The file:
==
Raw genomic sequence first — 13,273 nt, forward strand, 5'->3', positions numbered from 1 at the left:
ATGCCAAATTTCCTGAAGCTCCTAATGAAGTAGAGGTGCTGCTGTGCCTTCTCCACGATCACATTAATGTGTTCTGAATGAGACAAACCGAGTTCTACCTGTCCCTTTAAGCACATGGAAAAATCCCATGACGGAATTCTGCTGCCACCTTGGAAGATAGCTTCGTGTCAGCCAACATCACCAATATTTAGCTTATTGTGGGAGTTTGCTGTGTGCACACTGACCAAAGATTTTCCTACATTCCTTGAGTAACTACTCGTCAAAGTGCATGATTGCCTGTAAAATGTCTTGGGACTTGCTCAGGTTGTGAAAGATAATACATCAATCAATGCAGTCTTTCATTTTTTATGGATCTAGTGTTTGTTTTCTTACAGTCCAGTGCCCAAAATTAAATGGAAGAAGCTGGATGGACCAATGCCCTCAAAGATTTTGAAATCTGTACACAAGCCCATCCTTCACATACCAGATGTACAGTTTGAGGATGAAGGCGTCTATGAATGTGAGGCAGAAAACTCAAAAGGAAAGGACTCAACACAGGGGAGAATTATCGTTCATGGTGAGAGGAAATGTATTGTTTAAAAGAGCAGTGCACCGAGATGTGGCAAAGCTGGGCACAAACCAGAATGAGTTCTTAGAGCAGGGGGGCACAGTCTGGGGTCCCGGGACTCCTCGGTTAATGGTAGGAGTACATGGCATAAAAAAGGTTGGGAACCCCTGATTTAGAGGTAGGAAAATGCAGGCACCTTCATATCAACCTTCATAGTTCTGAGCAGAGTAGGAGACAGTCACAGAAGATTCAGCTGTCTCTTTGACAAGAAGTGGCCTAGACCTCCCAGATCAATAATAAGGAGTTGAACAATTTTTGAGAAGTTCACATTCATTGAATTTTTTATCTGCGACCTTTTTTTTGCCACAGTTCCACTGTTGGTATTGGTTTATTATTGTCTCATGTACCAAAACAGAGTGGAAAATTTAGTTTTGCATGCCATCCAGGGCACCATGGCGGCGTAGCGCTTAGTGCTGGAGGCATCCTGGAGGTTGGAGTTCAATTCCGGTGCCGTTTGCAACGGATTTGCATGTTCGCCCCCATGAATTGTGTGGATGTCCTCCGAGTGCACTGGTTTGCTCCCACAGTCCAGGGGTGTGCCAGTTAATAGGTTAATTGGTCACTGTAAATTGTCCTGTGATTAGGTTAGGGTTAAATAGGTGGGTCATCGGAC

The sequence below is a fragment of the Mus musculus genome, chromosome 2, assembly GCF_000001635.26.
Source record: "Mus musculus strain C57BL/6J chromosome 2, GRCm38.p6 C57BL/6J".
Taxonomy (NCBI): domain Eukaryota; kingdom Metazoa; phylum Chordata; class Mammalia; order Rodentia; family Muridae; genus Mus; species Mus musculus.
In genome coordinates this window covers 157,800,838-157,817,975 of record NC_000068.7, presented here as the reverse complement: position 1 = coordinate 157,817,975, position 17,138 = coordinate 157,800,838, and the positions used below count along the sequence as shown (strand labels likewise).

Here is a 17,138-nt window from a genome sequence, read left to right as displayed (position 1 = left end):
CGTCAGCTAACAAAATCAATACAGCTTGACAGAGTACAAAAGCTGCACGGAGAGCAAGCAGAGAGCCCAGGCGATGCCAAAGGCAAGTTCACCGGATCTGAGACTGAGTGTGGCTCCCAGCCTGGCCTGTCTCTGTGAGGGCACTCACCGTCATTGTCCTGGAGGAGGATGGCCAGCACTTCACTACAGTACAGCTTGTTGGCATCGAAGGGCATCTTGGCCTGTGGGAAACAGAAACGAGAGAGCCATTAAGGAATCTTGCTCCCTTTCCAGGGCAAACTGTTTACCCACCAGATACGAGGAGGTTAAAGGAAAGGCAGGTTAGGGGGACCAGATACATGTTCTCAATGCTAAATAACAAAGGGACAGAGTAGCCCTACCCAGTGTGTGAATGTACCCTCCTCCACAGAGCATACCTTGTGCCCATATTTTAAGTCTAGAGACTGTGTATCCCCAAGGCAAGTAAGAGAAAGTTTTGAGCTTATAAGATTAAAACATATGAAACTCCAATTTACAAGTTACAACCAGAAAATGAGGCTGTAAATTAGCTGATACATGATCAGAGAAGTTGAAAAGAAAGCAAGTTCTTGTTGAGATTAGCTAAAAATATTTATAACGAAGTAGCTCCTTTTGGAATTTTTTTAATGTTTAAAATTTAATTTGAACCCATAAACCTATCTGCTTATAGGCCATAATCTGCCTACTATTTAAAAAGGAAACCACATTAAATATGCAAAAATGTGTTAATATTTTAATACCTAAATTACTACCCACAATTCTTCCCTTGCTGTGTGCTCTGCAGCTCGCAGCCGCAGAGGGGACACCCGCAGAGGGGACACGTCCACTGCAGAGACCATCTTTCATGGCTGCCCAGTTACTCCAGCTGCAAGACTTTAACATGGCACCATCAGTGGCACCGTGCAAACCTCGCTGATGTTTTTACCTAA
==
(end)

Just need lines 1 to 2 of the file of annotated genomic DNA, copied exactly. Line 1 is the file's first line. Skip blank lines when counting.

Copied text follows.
Raw genomic sequence first — 13,273 nt, forward strand, 5'->3', positions numbered from 1 at the left:
ATGCCAAATTTCCTGAAGCTCCTAATGAAGTAGAGGTGCTGCTGTGCCTTCTCCACGATCACATTAATGTGTTCTGAATGAGACAAACCGAGTTCTACCTGTCCCTTTAAGCACATGGAAAAATCCCATGACGGAATTCTGCTGCCACCTTGGAAGATAGCTTCGTGTCAGCCAACATCACCAATATTTAGCTTATTGTGGGAGTTTGCTGTGTGCACACTGACCAAAGATTTTCCTACATTCCTTGAGTAACTACTCGTCAAAGTGCATGATTGCCTGTAAAATGTCTTGGGACTTGCTCAGGTTGTGAAAGATAATACATCAATCAATGCAGTCTTTCATTTTTTATGGATCTAGTGTTTGTTTTCTTACAGTCCAGTGCCCAAAATTAAATGGAAGAAGCTGGATGGACCAATGCCCTCAAAGATTTTGAAATCTGTACACAAGCCCATCCTTCACATACCAGATGTACAGTTTGAGGATGAAGGCGTCTATGAATGTGAGGCAGAAAACTCAAAAGGAAAGGACTCAACACAGGGGAGAATTATCGTTCATGGTGAGAGGAAATGTATTGTTTAAAAGAGCAGTGCACCGAGATGTGGCAAAGCTGGGCACAAACCAGAATGAGTTCTTAGAGCAGGGGGGCACAGTCTGGGGTCCCGGGACTCCTCGGTTAATGGTAGGAGTACATGGCATAAAAAAGGTTGGGAACCCCTGATTTAGAGGTAGGAAAATGCAGGCACCTTCATATCAACCTTCATAGTTCTGAGCAGAGTAGGAGACAGTCACAGAAGATTCAGCTGTCTCTTTGACAAGAAGTGGCCTAGACCTCCCAGATCAATAATAAGGAGTTGAACAATTTTTGAGAAGTTCACATTCATTGAATTTTTTATCTGCGACCTTTTTTTTGCCACAGTTCCACTGTTGGTATTGGTTTATTATTGTCTCATGTACCAAAACAGAGTGGAAAATTTAGTTTTGCATGCCATCCAGGGCACCATGGCGGCGTAGCGCTTAGTGCTGGAGGCATCCTGGAGGTTGGAGTTCAATTCCGGTGCCGTTTGCAACGGATTTGCATGTTCGCCCCCATGAATTGTGTGGATGTCCTCCGAGTGCACTGGTTTGCTCCCACAGTCCAGGGGTGTGCCAGTTAATAGGTTAATTGGTCACTGTAAATTGTCCTGTGATTAGGTTAGGGTTAAATAGGTGGGTCATCGGAC